USGS - science for a changing world

G. Visualize - Plotting with base R

Earlier, there was an introduction to simple plots using the base R features. This section will expand on base R plotting, and highlight its more advanced functions.

Remember that we are using the NWIS dataset for all of these lessons. If you successfully completed the Clean lesson, then you should have the cleaned up version of the data frame. If you did not complete the Clean lesson (or are starting in a new R session), just load in the cleaned csv by downloading it from here, saving it in a folder called “data”, and using read.csv (see below).

intro_df <- read.csv("data/course_NWISdata_cleaned.csv", stringsAsFactors = FALSE, 
                     colClasses = c("character", rep(NA, 7)))
  • Exercise 1: Create plots using a number of styles and graphical parameters.
  • Exercise 2: Save an image with multiple plots using secondary axes and log scales.

Lesson Goals

  • Be able to add styles to the plot (colors, linetypes, par arguments, etc)
  • Become familar with additional plotting features (symbols, legends, multiple axes)
  • Create multiple plots in one graphic device
  • Output plots to files

Plot Styles

So far we have learned to plot data using scatter plots, boxplots, and histograms for exploratory purposes. But what if you wanted to present this data to others? Usually, that would require some work on its style, and base R plotting has many features for this.

First, let’s start with two sets of random data and plot them using different colors and point types.

  • pch is a number that corresponds to a point type.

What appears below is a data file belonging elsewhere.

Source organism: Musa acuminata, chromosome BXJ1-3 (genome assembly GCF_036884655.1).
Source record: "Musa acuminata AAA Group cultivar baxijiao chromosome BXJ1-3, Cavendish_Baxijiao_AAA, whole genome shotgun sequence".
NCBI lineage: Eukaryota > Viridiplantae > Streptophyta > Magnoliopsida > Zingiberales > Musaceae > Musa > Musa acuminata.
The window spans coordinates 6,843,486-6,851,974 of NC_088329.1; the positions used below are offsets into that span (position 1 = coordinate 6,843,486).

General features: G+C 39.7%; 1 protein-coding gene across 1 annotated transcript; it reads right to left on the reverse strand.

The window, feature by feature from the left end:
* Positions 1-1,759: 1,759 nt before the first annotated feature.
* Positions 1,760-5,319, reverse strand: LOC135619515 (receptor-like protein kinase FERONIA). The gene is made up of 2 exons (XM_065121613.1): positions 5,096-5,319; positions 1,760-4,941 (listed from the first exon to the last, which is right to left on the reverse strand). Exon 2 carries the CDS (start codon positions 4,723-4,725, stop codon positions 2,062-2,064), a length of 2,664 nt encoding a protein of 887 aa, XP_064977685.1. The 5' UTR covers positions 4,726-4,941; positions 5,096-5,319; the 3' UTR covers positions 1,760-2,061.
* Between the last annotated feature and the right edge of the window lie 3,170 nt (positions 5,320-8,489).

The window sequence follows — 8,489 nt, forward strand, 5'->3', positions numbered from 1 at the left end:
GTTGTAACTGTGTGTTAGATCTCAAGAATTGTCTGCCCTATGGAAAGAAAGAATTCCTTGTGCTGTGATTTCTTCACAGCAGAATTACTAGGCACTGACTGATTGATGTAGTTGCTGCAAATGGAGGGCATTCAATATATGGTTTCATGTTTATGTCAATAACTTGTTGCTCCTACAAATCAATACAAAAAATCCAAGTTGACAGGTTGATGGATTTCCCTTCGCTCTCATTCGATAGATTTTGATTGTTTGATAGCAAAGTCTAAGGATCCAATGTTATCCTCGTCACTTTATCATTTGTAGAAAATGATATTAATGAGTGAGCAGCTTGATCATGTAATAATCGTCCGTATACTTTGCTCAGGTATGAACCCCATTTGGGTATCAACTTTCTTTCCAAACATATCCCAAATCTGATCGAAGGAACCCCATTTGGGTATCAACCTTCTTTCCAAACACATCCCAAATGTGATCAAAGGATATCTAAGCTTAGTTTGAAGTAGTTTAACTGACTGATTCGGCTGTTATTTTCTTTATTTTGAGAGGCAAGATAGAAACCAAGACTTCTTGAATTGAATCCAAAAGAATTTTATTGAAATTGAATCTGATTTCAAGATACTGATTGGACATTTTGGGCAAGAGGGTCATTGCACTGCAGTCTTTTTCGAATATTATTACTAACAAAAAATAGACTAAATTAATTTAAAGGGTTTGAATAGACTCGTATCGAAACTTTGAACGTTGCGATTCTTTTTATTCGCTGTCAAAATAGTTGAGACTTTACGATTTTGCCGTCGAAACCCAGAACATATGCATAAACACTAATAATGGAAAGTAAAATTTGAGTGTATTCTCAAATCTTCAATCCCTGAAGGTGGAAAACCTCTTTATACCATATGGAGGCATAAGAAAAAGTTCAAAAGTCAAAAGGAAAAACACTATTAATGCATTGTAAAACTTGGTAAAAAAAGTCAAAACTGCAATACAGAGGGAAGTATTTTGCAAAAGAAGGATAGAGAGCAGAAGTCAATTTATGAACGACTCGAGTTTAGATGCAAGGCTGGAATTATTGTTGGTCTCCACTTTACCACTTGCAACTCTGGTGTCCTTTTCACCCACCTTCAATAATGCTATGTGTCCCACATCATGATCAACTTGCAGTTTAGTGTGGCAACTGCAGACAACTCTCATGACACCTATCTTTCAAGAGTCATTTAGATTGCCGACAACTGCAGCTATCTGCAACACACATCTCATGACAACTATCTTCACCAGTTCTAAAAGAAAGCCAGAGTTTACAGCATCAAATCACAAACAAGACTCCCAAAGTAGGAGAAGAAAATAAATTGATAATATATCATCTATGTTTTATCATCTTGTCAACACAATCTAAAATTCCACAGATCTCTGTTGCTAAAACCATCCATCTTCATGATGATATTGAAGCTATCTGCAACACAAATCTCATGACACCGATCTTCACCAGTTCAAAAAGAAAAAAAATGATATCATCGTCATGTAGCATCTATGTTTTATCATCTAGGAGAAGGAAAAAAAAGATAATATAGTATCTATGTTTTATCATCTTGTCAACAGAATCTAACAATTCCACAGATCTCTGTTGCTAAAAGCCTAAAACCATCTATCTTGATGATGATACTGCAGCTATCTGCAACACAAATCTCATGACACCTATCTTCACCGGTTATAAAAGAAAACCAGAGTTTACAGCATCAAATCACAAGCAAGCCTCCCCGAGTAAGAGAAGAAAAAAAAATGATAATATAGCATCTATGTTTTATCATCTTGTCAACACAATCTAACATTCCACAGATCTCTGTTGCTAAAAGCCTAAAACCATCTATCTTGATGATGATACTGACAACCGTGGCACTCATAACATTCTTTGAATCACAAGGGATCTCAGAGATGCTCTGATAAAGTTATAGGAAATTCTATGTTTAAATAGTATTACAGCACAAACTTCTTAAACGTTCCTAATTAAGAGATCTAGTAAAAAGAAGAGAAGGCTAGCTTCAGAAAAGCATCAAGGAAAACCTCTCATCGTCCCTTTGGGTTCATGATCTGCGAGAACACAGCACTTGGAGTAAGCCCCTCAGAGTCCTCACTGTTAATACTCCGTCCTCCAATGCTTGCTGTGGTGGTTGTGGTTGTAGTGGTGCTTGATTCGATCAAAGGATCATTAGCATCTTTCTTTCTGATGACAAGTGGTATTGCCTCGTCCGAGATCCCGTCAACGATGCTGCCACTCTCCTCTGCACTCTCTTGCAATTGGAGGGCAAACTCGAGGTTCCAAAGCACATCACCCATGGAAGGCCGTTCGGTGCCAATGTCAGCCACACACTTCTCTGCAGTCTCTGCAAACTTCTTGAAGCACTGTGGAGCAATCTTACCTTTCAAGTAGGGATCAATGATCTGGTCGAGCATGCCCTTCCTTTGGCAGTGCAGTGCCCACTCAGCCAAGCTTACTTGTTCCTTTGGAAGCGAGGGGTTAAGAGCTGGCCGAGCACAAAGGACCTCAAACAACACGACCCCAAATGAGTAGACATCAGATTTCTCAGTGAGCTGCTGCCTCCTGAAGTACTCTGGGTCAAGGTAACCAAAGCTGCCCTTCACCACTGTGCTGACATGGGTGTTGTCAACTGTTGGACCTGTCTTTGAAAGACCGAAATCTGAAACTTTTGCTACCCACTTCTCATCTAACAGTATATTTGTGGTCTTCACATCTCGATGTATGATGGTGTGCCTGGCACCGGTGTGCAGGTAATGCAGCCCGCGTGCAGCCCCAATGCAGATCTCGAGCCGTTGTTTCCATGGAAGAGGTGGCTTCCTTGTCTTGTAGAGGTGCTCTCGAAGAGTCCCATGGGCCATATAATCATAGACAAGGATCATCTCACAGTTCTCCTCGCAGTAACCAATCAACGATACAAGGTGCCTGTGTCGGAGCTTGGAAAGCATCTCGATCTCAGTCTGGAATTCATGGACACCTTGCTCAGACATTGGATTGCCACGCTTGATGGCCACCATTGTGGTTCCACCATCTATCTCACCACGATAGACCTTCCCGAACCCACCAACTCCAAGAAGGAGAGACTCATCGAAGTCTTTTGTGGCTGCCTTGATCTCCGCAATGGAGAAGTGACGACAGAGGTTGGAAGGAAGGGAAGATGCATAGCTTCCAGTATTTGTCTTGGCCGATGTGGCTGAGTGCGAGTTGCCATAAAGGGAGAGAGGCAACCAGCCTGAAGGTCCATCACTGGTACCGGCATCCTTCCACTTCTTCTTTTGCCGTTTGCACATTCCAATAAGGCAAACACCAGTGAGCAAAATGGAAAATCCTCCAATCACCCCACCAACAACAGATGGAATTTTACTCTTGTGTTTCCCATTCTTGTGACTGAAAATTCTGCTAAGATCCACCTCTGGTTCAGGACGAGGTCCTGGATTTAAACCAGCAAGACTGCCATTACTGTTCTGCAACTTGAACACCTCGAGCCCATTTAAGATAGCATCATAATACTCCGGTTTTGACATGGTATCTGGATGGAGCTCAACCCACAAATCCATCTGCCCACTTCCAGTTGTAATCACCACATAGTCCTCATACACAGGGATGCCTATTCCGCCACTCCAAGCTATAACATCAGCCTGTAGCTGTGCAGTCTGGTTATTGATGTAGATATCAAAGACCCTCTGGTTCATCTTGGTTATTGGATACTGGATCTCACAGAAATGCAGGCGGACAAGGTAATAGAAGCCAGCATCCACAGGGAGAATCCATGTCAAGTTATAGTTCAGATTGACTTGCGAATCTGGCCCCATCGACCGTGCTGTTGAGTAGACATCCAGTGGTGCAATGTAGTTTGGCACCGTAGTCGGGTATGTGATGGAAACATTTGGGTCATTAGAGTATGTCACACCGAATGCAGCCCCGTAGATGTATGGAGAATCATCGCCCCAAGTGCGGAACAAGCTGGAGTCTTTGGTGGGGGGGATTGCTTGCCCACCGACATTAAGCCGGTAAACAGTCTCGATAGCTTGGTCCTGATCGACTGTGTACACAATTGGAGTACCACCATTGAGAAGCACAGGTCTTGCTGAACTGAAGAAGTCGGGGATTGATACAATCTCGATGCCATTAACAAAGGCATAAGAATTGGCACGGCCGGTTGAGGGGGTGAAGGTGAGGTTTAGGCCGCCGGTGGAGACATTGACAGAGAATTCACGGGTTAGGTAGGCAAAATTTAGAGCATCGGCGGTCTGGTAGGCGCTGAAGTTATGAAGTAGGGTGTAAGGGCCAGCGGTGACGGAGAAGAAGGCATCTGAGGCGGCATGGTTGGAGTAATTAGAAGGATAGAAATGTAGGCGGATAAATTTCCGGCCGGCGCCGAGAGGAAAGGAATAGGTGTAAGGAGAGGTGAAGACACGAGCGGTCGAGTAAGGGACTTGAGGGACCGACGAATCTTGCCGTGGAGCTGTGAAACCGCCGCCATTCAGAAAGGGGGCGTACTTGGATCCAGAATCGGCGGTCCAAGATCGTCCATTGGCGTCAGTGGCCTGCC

• col can be a character string or hexadecimal color (#RRGGBB)
  • you can use the function colors() to get a list of R colors
#Create two data frames using dplyr (estimated approved & approved flows)
intro_df_est <- filter(intro_df, Flow_cd == "A e")
intro_df_est_QpH <- select(intro_df_est, Flow, DO)
intro_df_appr <-filter(intro_df, Flow_cd == "A") 
intro_df_appr_QpH <- select(intro_df_appr, Flow, DO)

#Now, plot estimated and erroneous points in different colors
plot(intro_df_appr_QpH$Flow, intro_df_appr_QpH$DO, pch=16, col='#FF5034')
points(intro_df_est_QpH$Flow, intro_df_est_QpH$DO, pch=16, col='skyblue')

Similarly, you can change linetypes (lty), linewidths (lwd), and point size (cex). These all refer to graphical parameters and there are many more. Use ?par to read about the others.

Graphical parameters also apply to the overall graph. For instance, las is used to give the orientation of the axes labels - parallel or perpendicular to the axis, always horizontal, or always vertical. Plot margins can also be set using par arguments.

  • use las to change the axis labels orientation
  • tck changes the tick length (negative is outside of the plot region)